Depending on how much time you'll have with your Mother and how she is feeling, try to drive through the Garden of the Gods. And, of course, the Air Force Academy Chapel is absolutely beautiful. Unless, of course, you've taken her there before. I used to get to Colorado Springs several times a year on business several decades ago. I'm also probably the only person to drive up to the gate at Peterson AFB and ask for directions to the Chaplain's office.

Don't forget! Morton's The Steakhouse in Baltimore and Annapolis are offering a special Mother's Day prix fixe menu that includes a salad, entree, side dish and dessert for $59 per person. (Plus, you can also order the Steak and Seafood Dinner for Two for $99.99 or off of the a la carte menu.) Both Morton's also open early at 1 pm (normally 5 pm) to accomodate those looking to celebrate early in the day.

Cheryl, you mean to tell us that you can get a pre-fix meal at Morton's for "only" $60 per head (actually more than $60 including tax).

Wow, what a deal. I didn't think you can find anywhere to eat that cheap! ;-)

MD, forget all the fancy places and head for the Phantom Canyon Brewing Co. Good food and great beer. Even if you don't go for Mother's Day make sure you get there while you are in town.

Bucky, RiE & EEL -- great thanks for your suggestions. Since many of my family are brewers (and my baby brother is actually the Director of the Brewers Association in Boulder) we are fans of Phantom Canyon as well as some of the other small brewpubs. The others have been passed through the family chain

As things have worked out, the big party is going to be Saturday and Mom's going to spend the full Sunday morning at her church, adjacent to the AF Academy. My other brother (who also lives in the Springs) will take charge of the brunch reservations. Meanwhile, I've been able to schedule a consultation in Denver on Sunday making the airfare a business expense. Everybody wins!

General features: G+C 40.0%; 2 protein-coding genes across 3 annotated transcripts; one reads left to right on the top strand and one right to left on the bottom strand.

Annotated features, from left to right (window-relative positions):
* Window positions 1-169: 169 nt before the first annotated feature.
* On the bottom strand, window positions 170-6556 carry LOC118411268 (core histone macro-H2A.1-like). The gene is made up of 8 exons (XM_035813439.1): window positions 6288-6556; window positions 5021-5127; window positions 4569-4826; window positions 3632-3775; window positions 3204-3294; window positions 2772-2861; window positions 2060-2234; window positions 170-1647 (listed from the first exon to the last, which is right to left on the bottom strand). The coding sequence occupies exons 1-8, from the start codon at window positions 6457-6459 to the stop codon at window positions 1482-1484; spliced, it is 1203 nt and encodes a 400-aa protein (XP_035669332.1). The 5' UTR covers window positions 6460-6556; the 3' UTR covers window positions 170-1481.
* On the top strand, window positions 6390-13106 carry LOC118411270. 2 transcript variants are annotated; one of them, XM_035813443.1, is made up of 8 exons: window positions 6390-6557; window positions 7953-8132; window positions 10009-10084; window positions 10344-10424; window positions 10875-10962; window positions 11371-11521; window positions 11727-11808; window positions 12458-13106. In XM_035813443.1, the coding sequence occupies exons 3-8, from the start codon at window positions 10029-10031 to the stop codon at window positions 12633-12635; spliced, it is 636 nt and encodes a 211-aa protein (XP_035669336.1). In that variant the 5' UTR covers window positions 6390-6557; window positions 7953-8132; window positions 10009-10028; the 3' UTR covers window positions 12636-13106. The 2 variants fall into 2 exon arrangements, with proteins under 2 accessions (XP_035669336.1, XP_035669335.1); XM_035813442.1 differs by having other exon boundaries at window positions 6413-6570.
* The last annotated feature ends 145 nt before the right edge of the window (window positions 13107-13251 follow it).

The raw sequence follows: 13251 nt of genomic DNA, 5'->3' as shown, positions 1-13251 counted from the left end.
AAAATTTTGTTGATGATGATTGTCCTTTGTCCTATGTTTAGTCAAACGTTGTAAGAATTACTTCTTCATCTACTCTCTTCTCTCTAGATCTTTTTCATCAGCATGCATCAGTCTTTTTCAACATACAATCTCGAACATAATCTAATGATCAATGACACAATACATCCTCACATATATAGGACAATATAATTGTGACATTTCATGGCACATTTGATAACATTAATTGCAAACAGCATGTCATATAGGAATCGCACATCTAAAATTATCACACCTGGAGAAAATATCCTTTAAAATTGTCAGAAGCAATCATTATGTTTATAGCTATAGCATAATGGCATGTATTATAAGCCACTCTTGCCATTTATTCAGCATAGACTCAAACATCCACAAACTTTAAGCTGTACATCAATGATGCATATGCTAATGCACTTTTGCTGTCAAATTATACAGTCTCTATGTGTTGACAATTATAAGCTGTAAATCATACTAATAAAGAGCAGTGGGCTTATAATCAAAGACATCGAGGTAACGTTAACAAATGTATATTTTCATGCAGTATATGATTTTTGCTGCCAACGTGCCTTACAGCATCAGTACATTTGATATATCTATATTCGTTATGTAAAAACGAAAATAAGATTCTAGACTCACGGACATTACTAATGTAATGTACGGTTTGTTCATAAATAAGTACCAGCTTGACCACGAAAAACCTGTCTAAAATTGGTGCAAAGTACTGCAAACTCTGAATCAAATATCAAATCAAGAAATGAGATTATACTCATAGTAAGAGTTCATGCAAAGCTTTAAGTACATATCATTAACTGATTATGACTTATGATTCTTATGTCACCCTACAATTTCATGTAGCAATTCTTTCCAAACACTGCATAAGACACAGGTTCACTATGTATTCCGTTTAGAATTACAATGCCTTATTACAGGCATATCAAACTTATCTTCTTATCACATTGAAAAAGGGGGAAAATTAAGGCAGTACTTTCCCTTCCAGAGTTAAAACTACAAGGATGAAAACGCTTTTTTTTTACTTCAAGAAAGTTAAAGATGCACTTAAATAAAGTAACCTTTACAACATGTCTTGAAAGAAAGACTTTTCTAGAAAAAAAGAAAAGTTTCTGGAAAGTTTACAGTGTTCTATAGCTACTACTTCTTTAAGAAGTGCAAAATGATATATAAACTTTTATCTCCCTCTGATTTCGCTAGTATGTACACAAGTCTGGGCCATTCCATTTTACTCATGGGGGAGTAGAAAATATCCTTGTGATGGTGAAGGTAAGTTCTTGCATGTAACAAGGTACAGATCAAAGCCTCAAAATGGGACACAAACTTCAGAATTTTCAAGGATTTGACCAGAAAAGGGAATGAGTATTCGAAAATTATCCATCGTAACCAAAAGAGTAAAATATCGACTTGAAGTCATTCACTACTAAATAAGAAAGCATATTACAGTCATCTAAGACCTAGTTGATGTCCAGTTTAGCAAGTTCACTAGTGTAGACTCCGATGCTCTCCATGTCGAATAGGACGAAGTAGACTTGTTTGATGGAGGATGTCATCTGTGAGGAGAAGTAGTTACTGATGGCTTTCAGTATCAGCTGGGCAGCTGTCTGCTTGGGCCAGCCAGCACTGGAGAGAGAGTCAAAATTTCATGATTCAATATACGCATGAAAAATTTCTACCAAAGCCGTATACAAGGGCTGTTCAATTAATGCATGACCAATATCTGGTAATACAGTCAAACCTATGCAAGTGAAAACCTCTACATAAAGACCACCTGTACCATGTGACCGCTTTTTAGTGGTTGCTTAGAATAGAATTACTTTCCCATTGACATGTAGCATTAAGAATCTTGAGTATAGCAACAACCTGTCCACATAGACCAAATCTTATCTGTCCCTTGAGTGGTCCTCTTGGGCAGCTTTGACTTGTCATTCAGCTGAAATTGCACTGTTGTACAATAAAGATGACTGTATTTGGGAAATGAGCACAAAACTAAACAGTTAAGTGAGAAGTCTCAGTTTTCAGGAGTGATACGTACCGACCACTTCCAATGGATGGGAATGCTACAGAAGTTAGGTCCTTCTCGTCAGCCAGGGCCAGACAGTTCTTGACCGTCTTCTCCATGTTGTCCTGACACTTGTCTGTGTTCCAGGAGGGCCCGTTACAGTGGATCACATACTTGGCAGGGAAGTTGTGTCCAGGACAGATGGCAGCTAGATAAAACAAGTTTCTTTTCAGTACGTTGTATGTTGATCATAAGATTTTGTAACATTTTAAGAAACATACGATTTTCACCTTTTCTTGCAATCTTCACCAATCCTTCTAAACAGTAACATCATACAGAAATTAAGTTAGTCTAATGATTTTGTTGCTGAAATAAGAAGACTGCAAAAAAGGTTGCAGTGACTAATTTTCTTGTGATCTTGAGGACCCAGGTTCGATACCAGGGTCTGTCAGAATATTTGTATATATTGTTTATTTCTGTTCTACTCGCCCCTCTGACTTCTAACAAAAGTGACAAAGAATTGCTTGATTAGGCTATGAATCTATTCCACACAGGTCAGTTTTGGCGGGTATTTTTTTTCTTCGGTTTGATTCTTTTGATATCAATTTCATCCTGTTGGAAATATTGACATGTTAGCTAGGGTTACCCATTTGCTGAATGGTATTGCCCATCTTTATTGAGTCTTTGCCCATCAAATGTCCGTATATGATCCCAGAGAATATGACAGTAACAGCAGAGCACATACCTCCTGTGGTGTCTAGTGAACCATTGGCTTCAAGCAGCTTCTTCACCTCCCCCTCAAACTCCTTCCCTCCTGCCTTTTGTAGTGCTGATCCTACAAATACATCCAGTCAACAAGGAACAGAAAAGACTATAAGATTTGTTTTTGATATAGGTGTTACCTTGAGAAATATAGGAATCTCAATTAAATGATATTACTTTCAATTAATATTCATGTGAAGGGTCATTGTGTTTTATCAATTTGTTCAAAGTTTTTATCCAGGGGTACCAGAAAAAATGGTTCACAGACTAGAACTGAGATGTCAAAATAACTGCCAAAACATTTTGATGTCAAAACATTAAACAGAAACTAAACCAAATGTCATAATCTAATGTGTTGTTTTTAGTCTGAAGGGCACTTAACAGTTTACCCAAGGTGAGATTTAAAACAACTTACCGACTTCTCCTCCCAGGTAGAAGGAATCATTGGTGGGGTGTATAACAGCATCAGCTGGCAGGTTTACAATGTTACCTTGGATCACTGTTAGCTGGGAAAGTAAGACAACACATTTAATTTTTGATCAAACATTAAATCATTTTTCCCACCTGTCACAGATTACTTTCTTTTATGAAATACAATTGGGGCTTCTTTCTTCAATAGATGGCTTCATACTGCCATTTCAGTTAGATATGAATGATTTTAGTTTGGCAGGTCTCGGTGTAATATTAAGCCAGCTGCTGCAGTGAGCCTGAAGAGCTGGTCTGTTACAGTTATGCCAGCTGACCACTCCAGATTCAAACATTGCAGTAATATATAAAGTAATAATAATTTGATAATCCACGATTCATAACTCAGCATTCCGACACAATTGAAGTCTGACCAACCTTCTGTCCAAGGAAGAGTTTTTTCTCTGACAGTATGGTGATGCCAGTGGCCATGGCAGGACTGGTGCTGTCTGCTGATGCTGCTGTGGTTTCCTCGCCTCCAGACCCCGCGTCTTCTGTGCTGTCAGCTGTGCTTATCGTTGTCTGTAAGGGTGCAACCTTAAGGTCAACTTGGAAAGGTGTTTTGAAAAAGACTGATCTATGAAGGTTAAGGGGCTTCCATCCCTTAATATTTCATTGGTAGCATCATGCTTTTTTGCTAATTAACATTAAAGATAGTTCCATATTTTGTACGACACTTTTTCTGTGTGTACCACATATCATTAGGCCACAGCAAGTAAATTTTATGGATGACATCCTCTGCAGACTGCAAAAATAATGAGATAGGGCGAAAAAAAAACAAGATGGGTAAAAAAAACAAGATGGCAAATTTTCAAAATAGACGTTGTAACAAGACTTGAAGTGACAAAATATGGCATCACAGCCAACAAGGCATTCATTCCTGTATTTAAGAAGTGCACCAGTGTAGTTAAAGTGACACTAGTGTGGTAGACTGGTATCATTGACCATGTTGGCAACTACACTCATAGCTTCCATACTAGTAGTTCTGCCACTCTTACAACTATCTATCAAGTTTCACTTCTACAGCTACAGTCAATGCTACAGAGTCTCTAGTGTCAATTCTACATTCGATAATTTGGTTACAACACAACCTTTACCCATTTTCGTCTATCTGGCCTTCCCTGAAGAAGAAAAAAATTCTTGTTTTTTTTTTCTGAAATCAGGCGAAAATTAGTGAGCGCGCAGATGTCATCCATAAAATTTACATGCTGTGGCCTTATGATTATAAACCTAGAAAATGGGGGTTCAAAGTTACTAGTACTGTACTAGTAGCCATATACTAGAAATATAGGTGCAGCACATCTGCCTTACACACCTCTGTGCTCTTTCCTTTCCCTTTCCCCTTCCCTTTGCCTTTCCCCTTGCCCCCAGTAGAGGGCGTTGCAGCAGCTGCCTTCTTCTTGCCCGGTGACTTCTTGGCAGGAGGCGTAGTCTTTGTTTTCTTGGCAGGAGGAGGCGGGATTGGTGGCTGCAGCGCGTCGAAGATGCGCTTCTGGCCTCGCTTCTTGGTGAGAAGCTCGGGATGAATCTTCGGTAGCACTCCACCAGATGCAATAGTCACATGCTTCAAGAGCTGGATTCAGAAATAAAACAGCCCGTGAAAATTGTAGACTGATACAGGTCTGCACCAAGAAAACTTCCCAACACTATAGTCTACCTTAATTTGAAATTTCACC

RE: The Air Force Academy Chapel -- a tidbit I learned from my dad, who flew B-52's but was just barely pre-Academy. Noting that all of the other military academies had lovely chapels, the Air Force decided to follow suit. Interestingly, they did a survey of the officer corps and determined the percentage of Protestant, Roman Catholic and Jewish members. It ended up being something on the order of 60-30-10. The space was then divided up accordingly, with 60% of the seats set aside as the Protestant Chapel (the upper space, with the vaulted "fighter wing" roofline), 30% in the Roman Catholic chapel on the lower level, and the final 10% set aside as a synagogue, also on a lower level. At least in theory, all three spaces could hold services at the same time (though, evidently, someone wasn't thinking!). The last time I was there a controversial plan to include a small mosque was under consideration, making many of the more fundamentalist Protestant chaplains unhappy. (Sigh!)

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About this blog
Richard Gorelick was appointed The Baltimore Sun's restaurant critic in September 2010. Before joining the paper staff fulltime, he contributed freelance criticism and features articles about food to area and regional publications. Along the way, he dispatched for short-distance trucking companies, shilled for cultural non-profits, and assisted in cognitive neurology research – never the subject, always the control.

He takes restaurants seriously but not himself, and his favorite restaurant is the one you love, too.